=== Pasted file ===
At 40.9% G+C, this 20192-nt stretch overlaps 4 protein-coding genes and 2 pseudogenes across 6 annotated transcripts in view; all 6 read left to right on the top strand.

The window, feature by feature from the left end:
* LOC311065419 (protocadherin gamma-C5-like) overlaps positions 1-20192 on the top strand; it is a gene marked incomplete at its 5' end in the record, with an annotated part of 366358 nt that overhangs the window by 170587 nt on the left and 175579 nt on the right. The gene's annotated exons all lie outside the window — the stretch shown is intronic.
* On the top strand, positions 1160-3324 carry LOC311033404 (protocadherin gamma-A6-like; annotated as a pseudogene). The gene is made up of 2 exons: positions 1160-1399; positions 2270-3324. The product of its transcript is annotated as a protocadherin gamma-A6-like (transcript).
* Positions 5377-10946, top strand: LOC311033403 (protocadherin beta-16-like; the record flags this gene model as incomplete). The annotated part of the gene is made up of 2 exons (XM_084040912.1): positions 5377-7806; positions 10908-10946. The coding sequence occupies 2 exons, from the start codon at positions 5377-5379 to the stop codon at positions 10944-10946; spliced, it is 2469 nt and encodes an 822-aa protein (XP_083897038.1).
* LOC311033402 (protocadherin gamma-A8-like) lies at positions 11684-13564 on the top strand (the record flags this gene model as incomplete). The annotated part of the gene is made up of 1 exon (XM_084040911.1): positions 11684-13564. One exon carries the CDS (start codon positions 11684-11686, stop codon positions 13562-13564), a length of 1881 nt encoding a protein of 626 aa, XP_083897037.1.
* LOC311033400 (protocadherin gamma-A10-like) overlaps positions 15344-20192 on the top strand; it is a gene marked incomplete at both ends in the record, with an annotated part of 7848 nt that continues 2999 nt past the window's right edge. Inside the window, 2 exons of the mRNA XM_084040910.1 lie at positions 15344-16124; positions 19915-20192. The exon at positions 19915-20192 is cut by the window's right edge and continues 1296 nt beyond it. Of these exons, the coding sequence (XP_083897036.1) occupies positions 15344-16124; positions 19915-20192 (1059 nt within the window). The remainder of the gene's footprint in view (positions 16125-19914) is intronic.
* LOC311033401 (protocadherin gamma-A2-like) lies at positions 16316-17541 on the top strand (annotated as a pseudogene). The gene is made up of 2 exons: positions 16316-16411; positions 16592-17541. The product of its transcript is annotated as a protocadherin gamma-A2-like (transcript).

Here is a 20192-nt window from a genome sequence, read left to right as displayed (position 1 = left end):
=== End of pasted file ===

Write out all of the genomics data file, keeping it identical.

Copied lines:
At 40.9% G+C, this 20192-nt stretch overlaps 4 protein-coding genes and 2 pseudogenes across 6 annotated transcripts in view; all 6 read left to right on the top strand.

The window, feature by feature from the left end:
* LOC311065419 (protocadherin gamma-C5-like) overlaps positions 1-20192 on the top strand; it is a gene marked incomplete at its 5' end in the record, with an annotated part of 366358 nt that overhangs the window by 170587 nt on the left and 175579 nt on the right. The gene's annotated exons all lie outside the window — the stretch shown is intronic.
* On the top strand, positions 1160-3324 carry LOC311033404 (protocadherin gamma-A6-like; annotated as a pseudogene). The gene is made up of 2 exons: positions 1160-1399; positions 2270-3324. The product of its transcript is annotated as a protocadherin gamma-A6-like (transcript).
* Positions 5377-10946, top strand: LOC311033403 (protocadherin beta-16-like; the record flags this gene model as incomplete). The annotated part of the gene is made up of 2 exons (XM_084040912.1): positions 5377-7806; positions 10908-10946. The coding sequence occupies 2 exons, from the start codon at positions 5377-5379 to the stop codon at positions 10944-10946; spliced, it is 2469 nt and encodes an 822-aa protein (XP_083897038.1).
* LOC311033402 (protocadherin gamma-A8-like) lies at positions 11684-13564 on the top strand (the record flags this gene model as incomplete). The annotated part of the gene is made up of 1 exon (XM_084040911.1): positions 11684-13564. One exon carries the CDS (start codon positions 11684-11686, stop codon positions 13562-13564), a length of 1881 nt encoding a protein of 626 aa, XP_083897037.1.
* LOC311033400 (protocadherin gamma-A10-like) overlaps positions 15344-20192 on the top strand; it is a gene marked incomplete at both ends in the record, with an annotated part of 7848 nt that continues 2999 nt past the window's right edge. Inside the window, 2 exons of the mRNA XM_084040910.1 lie at positions 15344-16124; positions 19915-20192. The exon at positions 19915-20192 is cut by the window's right edge and continues 1296 nt beyond it. Of these exons, the coding sequence (XP_083897036.1) occupies positions 15344-16124; positions 19915-20192 (1059 nt within the window). The remainder of the gene's footprint in view (positions 16125-19914) is intronic.
* LOC311033401 (protocadherin gamma-A2-like) lies at positions 16316-17541 on the top strand (annotated as a pseudogene). The gene is made up of 2 exons: positions 16316-16411; positions 16592-17541. The product of its transcript is annotated as a protocadherin gamma-A2-like (transcript).

Here is a 20192-nt window from a genome sequence, read left to right as displayed (position 1 = left end):